Stream Macroinvertebrate Community Responses as Legacies of Forest Harvest at the H.J. Andrews Experimental Forest, Oregon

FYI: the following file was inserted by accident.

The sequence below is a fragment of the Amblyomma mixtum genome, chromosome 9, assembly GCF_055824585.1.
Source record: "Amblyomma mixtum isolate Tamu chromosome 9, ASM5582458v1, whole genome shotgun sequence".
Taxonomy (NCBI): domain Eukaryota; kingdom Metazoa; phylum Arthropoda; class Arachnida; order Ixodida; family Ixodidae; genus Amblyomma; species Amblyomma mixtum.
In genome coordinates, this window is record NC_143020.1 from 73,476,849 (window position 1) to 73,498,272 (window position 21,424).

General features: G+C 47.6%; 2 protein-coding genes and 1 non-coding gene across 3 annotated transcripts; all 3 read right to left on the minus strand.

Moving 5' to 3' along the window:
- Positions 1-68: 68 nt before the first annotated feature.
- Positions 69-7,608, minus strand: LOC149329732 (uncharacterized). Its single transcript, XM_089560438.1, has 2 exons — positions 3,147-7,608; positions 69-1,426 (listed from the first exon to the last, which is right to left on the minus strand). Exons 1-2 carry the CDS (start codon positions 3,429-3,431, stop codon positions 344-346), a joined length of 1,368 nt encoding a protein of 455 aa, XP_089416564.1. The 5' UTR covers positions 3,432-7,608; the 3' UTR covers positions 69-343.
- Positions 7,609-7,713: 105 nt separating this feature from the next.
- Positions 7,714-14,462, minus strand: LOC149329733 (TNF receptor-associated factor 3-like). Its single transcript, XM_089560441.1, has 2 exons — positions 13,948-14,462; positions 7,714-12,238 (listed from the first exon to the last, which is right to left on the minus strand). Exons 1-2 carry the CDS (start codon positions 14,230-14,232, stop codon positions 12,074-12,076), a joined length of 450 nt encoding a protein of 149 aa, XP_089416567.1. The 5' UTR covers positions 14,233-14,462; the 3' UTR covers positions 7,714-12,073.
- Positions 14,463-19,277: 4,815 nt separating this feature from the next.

To evaluate long-term effects of forest harvest, we sampled benthic and emergent macroinvertebrate communities in headwater streams through young-growth and old-growth forests in the H.J. Andrews Experimental Forest, Oregon, from June, 2003 to June, 2004. Thirty to forty years after harvest, macroinvertebrate density and richness did not differ among streams through young growth and old growth. Effects of deciduous riparian vegetation, including seasonal canopy openings and litterfall, continue to influence patterns of macroinvertebrate responses to forest harvest, as shown by higher densities of shredders in young-growth sites, the timing of emergence within basin pairs, and assemblage differences in two of the pairs of basins. The paired-basin design helped in distinguishing the specific influences of forest age from natural variability of macroinvertebrate distributions within the 5th order Lookout Creek basin. Our study suggests that understanding how macroinvertebrates respond to historical disturbances is enhanced by measures sensitive to changes in life history, such as rates of emergence, and to functional composition that reflect resource availability.